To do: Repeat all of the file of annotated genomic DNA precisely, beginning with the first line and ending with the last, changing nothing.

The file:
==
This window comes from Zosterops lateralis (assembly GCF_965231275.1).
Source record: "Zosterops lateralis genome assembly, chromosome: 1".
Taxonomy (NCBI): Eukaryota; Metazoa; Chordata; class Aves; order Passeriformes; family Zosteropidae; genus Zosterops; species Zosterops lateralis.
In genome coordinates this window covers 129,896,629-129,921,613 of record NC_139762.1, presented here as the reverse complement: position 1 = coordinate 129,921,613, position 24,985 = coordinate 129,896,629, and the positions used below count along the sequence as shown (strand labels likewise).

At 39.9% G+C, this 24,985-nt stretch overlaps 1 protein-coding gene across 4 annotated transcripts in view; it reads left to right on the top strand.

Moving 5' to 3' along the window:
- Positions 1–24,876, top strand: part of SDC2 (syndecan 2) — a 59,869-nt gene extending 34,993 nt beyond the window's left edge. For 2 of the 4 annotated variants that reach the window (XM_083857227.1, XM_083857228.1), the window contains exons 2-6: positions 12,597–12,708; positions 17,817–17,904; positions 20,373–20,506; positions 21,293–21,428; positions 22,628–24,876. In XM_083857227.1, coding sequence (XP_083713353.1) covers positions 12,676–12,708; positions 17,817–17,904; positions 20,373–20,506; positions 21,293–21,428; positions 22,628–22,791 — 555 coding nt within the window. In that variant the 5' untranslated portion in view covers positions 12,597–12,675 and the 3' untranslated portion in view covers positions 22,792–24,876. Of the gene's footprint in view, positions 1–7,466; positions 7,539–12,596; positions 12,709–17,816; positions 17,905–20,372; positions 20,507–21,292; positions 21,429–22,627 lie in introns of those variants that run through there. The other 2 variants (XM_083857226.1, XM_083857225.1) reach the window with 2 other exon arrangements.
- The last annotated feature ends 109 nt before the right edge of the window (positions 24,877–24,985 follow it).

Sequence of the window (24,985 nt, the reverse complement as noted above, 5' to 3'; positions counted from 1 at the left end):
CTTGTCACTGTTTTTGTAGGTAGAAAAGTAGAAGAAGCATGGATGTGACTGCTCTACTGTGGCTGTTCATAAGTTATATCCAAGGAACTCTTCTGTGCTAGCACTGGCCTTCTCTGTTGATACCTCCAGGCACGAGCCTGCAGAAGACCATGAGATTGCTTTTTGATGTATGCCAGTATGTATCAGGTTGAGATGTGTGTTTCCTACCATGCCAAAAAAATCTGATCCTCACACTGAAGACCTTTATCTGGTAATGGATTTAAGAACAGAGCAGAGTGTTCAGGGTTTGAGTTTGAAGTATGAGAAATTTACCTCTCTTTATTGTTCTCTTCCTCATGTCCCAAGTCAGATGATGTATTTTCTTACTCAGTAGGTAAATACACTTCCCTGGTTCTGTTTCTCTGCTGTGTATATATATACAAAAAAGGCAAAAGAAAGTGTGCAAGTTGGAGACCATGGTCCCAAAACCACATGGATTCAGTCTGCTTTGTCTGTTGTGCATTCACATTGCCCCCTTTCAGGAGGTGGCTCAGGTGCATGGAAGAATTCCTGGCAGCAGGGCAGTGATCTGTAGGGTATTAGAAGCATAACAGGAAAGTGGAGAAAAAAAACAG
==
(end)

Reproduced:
This window comes from Zosterops lateralis (assembly GCF_965231275.1).
Source record: "Zosterops lateralis genome assembly, chromosome: 1".
Taxonomy (NCBI): Eukaryota; Metazoa; Chordata; class Aves; order Passeriformes; family Zosteropidae; genus Zosterops; species Zosterops lateralis.
In genome coordinates this window covers 129,896,629-129,921,613 of record NC_139762.1, presented here as the reverse complement: position 1 = coordinate 129,921,613, position 24,985 = coordinate 129,896,629, and the positions used below count along the sequence as shown (strand labels likewise).

At 39.9% G+C, this 24,985-nt stretch overlaps 1 protein-coding gene across 4 annotated transcripts in view; it reads left to right on the top strand.

Moving 5' to 3' along the window:
- Positions 1–24,876, top strand: part of SDC2 (syndecan 2) — a 59,869-nt gene extending 34,993 nt beyond the window's left edge. For 2 of the 4 annotated variants that reach the window (XM_083857227.1, XM_083857228.1), the window contains exons 2-6: positions 12,597–12,708; positions 17,817–17,904; positions 20,373–20,506; positions 21,293–21,428; positions 22,628–24,876. In XM_083857227.1, coding sequence (XP_083713353.1) covers positions 12,676–12,708; positions 17,817–17,904; positions 20,373–20,506; positions 21,293–21,428; positions 22,628–22,791 — 555 coding nt within the window. In that variant the 5' untranslated portion in view covers positions 12,597–12,675 and the 3' untranslated portion in view covers positions 22,792–24,876. Of the gene's footprint in view, positions 1–7,466; positions 7,539–12,596; positions 12,709–17,816; positions 17,905–20,372; positions 20,507–21,292; positions 21,429–22,627 lie in introns of those variants that run through there. The other 2 variants (XM_083857226.1, XM_083857225.1) reach the window with 2 other exon arrangements.
- The last annotated feature ends 109 nt before the right edge of the window (positions 24,877–24,985 follow it).

Sequence of the window (24,985 nt, the reverse complement as noted above, 5' to 3'; positions counted from 1 at the left end):
CTTGTCACTGTTTTTGTAGGTAGAAAAGTAGAAGAAGCATGGATGTGACTGCTCTACTGTGGCTGTTCATAAGTTATATCCAAGGAACTCTTCTGTGCTAGCACTGGCCTTCTCTGTTGATACCTCCAGGCACGAGCCTGCAGAAGACCATGAGATTGCTTTTTGATGTATGCCAGTATGTATCAGGTTGAGATGTGTGTTTCCTACCATGCCAAAAAAATCTGATCCTCACACTGAAGACCTTTATCTGGTAATGGATTTAAGAACAGAGCAGAGTGTTCAGGGTTTGAGTTTGAAGTATGAGAAATTTACCTCTCTTTATTGTTCTCTTCCTCATGTCCCAAGTCAGATGATGTATTTTCTTACTCAGTAGGTAAATACACTTCCCTGGTTCTGTTTCTCTGCTGTGTATATATATACAAAAAAGGCAAAAGAAAGTGTGCAAGTTGGAGACCATGGTCCCAAAACCACATGGATTCAGTCTGCTTTGTCTGTTGTGCATTCACATTGCCCCCTTTCAGGAGGTGGCTCAGGTGCATGGAAGAATTCCTGGCAGCAGGGCAGTGATCTGTAGGGTATTAGAAGCATAACAGGAAAGTGGAGAAAAAAAACAG